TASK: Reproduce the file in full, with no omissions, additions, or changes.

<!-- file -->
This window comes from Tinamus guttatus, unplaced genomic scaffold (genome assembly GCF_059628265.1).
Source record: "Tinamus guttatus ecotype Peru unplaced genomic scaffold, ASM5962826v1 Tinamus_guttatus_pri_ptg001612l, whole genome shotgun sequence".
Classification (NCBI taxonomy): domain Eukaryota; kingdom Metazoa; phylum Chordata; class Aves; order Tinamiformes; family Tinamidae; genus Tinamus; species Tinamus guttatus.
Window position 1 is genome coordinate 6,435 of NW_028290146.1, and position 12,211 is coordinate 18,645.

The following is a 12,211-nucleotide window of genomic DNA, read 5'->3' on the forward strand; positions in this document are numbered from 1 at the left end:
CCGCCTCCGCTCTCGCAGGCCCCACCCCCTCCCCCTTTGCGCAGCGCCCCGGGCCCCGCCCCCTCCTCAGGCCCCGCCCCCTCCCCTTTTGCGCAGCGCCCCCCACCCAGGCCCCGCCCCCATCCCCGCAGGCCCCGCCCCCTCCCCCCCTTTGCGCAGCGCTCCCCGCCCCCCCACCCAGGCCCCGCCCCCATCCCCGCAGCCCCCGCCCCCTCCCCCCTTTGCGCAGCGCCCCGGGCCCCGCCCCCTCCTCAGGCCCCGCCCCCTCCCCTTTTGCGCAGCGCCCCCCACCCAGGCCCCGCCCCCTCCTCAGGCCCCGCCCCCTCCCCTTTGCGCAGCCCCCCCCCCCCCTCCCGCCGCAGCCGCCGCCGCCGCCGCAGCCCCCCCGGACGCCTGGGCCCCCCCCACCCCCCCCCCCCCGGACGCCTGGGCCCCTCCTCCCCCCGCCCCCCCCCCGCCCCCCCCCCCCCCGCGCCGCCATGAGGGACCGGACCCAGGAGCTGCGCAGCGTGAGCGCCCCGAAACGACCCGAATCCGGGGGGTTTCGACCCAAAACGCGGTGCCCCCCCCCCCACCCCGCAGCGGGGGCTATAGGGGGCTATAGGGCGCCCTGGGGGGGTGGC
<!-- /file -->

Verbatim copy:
This window comes from Tinamus guttatus, unplaced genomic scaffold (genome assembly GCF_059628265.1).
Source record: "Tinamus guttatus ecotype Peru unplaced genomic scaffold, ASM5962826v1 Tinamus_guttatus_pri_ptg001612l, whole genome shotgun sequence".
Classification (NCBI taxonomy): domain Eukaryota; kingdom Metazoa; phylum Chordata; class Aves; order Tinamiformes; family Tinamidae; genus Tinamus; species Tinamus guttatus.
Window position 1 is genome coordinate 6,435 of NW_028290146.1, and position 12,211 is coordinate 18,645.

The following is a 12,211-nucleotide window of genomic DNA, read 5'->3' on the forward strand; positions in this document are numbered from 1 at the left end:
CCGCCTCCGCTCTCGCAGGCCCCACCCCCTCCCCCTTTGCGCAGCGCCCCGGGCCCCGCCCCCTCCTCAGGCCCCGCCCCCTCCCCTTTTGCGCAGCGCCCCCCACCCAGGCCCCGCCCCCATCCCCGCAGGCCCCGCCCCCTCCCCCCCTTTGCGCAGCGCTCCCCGCCCCCCCACCCAGGCCCCGCCCCCATCCCCGCAGCCCCCGCCCCCTCCCCCCTTTGCGCAGCGCCCCGGGCCCCGCCCCCTCCTCAGGCCCCGCCCCCTCCCCTTTTGCGCAGCGCCCCCCACCCAGGCCCCGCCCCCTCCTCAGGCCCCGCCCCCTCCCCTTTGCGCAGCCCCCCCCCCCCCTCCCGCCGCAGCCGCCGCCGCCGCCGCAGCCCCCCCGGACGCCTGGGCCCCCCCCACCCCCCCCCCCCCGGACGCCTGGGCCCCTCCTCCCCCCGCCCCCCCCCCGCCCCCCCCCCCCCCGCGCCGCCATGAGGGACCGGACCCAGGAGCTGCGCAGCGTGAGCGCCCCGAAACGACCCGAATCCGGGGGGTTTCGACCCAAAACGCGGTGCCCCCCCCCCCACCCCGCAGCGGGGGCTATAGGGGGCTATAGGGCGCCCTGGGGGGGTGGC